AC also produces what it calls the Series 1 electric, based on the earlier MK1 Cobras. The modern car appears largely unchanged on the outside, but also hides a 308bhp electric motor and 55kWh battery underneath its svelte composite bodywork. The Cobra Series 1 electric has a range of approximately 150 miles, weighs roughly 1,050kg and also boasts impressive performance, with a 0-62mph time of close to four seconds. Only 58 will be made, priced at £138,000 before on-the-road charges.
In recent years, this company has been converting numerous classic cars to electric power from its Oxford base. Its latest creation is a zero-emissions version of a 1971 Citroen DS. It’s powered by one of the company's ‘Hyper9’ electric motors and produces 120bhp and 235Nm of torque – all of which is sent through the DS’ original manual transmission to the front wheels. Electrogenic also preserved the Citroen’s famous self-leveling suspension by creating a silent electric motor to replace the original, noisy mechanical unit.
In addition to its one-off classic-car conversions, like the 1976 Triumph Stag and a 1957 Morgan 4/4 unveiled earlier in 2021, Electrogenic also offers a trio of conversion packages for the Jaguar E-Type. They're dubbed ‘Tourer’, ‘Sprint’ and ‘Grand Tourer’ and all leave the bodywork and interior of the E-Type untouched. The first two also use the original gearbox, however, the top-of-the-range Grand Tourer package includes a single-speed unit to cope with the 369bhp and 600Nm of torque Electrogenic packs into the E-Type.
E-Types with the Tourer and Sprint conversion packages have a 150-mile range, but Electrogenic will offer “one or two” range extenders to customers that'll each add around 50 miles to the maximum range. Meanwhile, Grand Tourer E-Types will be capable of up to 250 miles with the range extenders.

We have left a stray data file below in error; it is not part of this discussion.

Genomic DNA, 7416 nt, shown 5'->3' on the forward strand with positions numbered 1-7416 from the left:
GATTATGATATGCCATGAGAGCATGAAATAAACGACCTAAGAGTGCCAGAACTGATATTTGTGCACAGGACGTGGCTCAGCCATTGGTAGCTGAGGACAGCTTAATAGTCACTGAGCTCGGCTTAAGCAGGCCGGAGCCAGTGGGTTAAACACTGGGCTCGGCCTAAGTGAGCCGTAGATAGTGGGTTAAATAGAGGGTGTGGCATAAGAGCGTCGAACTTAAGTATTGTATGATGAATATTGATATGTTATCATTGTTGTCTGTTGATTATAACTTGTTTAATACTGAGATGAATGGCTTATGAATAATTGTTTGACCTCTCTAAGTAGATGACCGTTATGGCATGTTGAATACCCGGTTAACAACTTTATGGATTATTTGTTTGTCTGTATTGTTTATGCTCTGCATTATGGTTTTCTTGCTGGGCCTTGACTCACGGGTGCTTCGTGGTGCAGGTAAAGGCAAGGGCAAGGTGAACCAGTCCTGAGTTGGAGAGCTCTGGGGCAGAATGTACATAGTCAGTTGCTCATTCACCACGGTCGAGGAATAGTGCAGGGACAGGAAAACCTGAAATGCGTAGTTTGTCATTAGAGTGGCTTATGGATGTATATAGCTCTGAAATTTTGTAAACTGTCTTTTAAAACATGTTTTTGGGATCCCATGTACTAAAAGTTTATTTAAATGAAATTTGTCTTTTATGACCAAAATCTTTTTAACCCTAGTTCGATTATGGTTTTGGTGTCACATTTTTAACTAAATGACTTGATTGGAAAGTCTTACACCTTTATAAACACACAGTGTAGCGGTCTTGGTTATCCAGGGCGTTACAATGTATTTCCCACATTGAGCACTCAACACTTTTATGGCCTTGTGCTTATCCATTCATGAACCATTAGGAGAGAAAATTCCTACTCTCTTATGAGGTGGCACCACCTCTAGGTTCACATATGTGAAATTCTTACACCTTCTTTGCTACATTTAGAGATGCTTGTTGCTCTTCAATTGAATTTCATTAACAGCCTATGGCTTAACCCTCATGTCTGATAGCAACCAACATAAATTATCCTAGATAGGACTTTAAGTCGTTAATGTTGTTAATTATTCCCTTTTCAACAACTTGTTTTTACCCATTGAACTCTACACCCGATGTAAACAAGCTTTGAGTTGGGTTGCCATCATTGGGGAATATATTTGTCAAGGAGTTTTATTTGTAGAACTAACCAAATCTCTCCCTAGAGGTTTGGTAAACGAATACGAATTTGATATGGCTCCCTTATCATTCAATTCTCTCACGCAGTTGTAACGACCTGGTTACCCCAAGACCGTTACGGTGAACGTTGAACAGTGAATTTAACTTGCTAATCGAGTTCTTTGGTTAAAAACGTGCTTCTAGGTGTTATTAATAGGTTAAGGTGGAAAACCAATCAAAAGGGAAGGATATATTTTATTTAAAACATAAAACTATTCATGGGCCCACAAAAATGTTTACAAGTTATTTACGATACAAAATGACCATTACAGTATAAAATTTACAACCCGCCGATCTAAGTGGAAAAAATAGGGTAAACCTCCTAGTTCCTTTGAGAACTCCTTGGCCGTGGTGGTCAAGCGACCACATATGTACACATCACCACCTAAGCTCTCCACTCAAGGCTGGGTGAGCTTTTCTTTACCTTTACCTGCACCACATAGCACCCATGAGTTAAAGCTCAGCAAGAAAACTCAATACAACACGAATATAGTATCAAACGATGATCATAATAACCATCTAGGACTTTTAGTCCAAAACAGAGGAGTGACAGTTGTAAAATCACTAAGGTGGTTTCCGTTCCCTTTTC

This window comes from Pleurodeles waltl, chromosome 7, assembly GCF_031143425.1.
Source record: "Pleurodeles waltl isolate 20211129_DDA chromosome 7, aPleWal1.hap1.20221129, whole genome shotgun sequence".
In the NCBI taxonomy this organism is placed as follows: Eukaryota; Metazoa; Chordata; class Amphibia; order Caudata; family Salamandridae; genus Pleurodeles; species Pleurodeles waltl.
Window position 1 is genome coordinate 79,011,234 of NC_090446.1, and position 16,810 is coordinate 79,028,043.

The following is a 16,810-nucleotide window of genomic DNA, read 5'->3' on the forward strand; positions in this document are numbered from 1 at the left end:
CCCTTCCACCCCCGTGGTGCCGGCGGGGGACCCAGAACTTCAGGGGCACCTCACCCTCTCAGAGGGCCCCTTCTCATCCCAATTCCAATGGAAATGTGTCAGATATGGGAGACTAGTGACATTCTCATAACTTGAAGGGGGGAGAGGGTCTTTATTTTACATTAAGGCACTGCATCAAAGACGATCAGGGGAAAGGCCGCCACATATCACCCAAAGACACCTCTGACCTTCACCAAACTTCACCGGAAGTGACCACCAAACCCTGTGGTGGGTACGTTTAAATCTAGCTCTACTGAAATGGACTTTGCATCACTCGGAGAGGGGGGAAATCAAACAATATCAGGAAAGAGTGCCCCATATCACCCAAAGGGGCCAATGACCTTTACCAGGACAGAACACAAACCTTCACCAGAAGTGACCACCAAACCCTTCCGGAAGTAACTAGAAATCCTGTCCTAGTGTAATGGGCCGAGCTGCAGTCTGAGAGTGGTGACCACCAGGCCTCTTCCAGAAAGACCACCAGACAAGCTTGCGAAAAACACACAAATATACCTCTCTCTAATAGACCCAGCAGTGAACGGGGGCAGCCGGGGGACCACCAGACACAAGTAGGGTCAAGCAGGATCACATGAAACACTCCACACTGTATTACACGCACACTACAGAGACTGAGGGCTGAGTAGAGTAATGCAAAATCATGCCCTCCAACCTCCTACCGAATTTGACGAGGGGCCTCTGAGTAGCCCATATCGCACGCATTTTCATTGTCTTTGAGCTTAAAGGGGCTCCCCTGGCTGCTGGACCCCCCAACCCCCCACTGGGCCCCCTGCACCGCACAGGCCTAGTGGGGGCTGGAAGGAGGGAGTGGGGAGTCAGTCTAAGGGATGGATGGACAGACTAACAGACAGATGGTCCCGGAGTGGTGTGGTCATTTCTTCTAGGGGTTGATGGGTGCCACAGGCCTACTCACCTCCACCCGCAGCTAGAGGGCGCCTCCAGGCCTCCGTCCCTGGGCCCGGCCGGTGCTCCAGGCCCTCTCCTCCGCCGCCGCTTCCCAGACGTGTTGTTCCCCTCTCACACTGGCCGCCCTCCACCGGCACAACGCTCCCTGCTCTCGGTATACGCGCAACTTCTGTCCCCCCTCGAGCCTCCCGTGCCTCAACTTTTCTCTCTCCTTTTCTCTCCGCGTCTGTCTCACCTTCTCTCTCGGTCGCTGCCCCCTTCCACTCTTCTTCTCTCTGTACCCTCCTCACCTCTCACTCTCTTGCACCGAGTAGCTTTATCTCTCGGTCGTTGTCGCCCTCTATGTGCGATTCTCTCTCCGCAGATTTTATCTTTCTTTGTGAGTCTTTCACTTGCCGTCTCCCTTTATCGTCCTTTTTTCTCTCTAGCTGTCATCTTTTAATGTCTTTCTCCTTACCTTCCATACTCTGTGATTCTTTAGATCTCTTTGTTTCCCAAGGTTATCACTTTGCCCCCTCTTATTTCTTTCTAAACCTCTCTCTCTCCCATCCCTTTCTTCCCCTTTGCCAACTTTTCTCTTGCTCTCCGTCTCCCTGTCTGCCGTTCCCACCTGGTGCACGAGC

Electric Classic Cars
The previously mentioned Electric Classic Cars (www.electricclassiccars.co.uk) is one of the more established UK companies carrying out electric classic-car conversions. It's run by Richard Morgan and features in a Quest channel TV series called 'Vintage Voltage', showcasing some of the conversions carried out. Past projects have included electric conversions of a Porsche 911, a Karmann Ghia (above), a Fiat 500, a Land Rover Defender 110, a Chesil Speedster, a BMW 2002, a Ferrari 308 GTS and a Lancia Fulvia.
Set up by former fintech entrepreneur Justin Lunny, Everrati (www.everrati.com) focuses on "upgrading glamourous vehicles from the past with electric powertrains and a compassionate makeover". Everrati's flagship model is a 500bhp Porsche 964 that features the Oxfordshire-based company's 'Signature' widebody (below). It's capable of 0-62mph in less than four seconds, and starts at £250,000.
Everatti’s latest creation is a zero-emissions version of the iconic Ford GT40, developed with the help of continuation specialist Superperformance. The electric GT40 continuation will be the first product of the two companies’ strategic partnership, with development already underway. However, performance and range figures have yet to be announced.
As well as electric 964s and the GT40, the company has also created electrified versions of the Land Rover Series IIA, Mercedes Pagoda convertible and Porsche 964 in Targa and narrow-body form. According to Lunny: “Our main focus is on converting these (once) thirsty gas-guzzlers to zero-emission vehicles, to ensure their charm and allure can continue to be enjoyed for years to come. It's vitally important to us that our cars retain their original appeal. Our aim is to articulate and enhance the underlying beauty of an iconic motor, offering a truly unique and eco-friendly drive for the car enthusiast of the future."
London Electric Cars
The latest conversion specialist to try its hand at electrifying the original Mini is London Electric Cars (LEC), which set out to prove that "conversions don’t have to cost the earth". For £25,000 before taxes and the cost of the donor car, the 20kWh-battery LEC-converted classic Mini is capable of 60-70 miles on a charge. However, customers can request more power, upgraded batteries for increased range and rapid-charging capability.